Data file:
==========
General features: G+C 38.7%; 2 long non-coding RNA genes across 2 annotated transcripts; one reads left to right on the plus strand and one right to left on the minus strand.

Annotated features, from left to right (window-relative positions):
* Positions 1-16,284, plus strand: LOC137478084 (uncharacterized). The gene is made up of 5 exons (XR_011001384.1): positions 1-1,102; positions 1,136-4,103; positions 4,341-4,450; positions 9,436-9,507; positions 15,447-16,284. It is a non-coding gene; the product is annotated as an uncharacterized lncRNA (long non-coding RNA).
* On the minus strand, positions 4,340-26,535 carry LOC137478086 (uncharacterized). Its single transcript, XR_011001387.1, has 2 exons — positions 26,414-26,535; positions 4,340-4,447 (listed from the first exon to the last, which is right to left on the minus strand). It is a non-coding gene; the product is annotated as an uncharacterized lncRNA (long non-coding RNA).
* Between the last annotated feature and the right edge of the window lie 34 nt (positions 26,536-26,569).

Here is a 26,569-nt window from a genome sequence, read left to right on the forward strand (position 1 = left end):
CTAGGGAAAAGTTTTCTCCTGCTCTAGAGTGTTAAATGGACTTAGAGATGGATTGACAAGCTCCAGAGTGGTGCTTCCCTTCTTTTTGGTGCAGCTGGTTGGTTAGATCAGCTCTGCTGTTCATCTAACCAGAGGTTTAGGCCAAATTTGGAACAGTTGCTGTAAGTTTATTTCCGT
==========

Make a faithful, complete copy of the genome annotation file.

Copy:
General features: G+C 38.7%; 2 long non-coding RNA genes across 2 annotated transcripts; one reads left to right on the plus strand and one right to left on the minus strand.

Annotated features, from left to right (window-relative positions):
* Positions 1-16,284, plus strand: LOC137478084 (uncharacterized). The gene is made up of 5 exons (XR_011001384.1): positions 1-1,102; positions 1,136-4,103; positions 4,341-4,450; positions 9,436-9,507; positions 15,447-16,284. It is a non-coding gene; the product is annotated as an uncharacterized lncRNA (long non-coding RNA).
* On the minus strand, positions 4,340-26,535 carry LOC137478086 (uncharacterized). Its single transcript, XR_011001387.1, has 2 exons — positions 26,414-26,535; positions 4,340-4,447 (listed from the first exon to the last, which is right to left on the minus strand). It is a non-coding gene; the product is annotated as an uncharacterized lncRNA (long non-coding RNA).
* Between the last annotated feature and the right edge of the window lie 34 nt (positions 26,536-26,569).

Here is a 26,569-nt window from a genome sequence, read left to right on the forward strand (position 1 = left end):
CTAGGGAAAAGTTTTCTCCTGCTCTAGAGTGTTAAATGGACTTAGAGATGGATTGACAAGCTCCAGAGTGGTGCTTCCCTTCTTTTTGGTGCAGCTGGTTGGTTAGATCAGCTCTGCTGTTCATCTAACCAGAGGTTTAGGCCAAATTTGGAACAGTTGCTGTAAGTTTATTTCCGT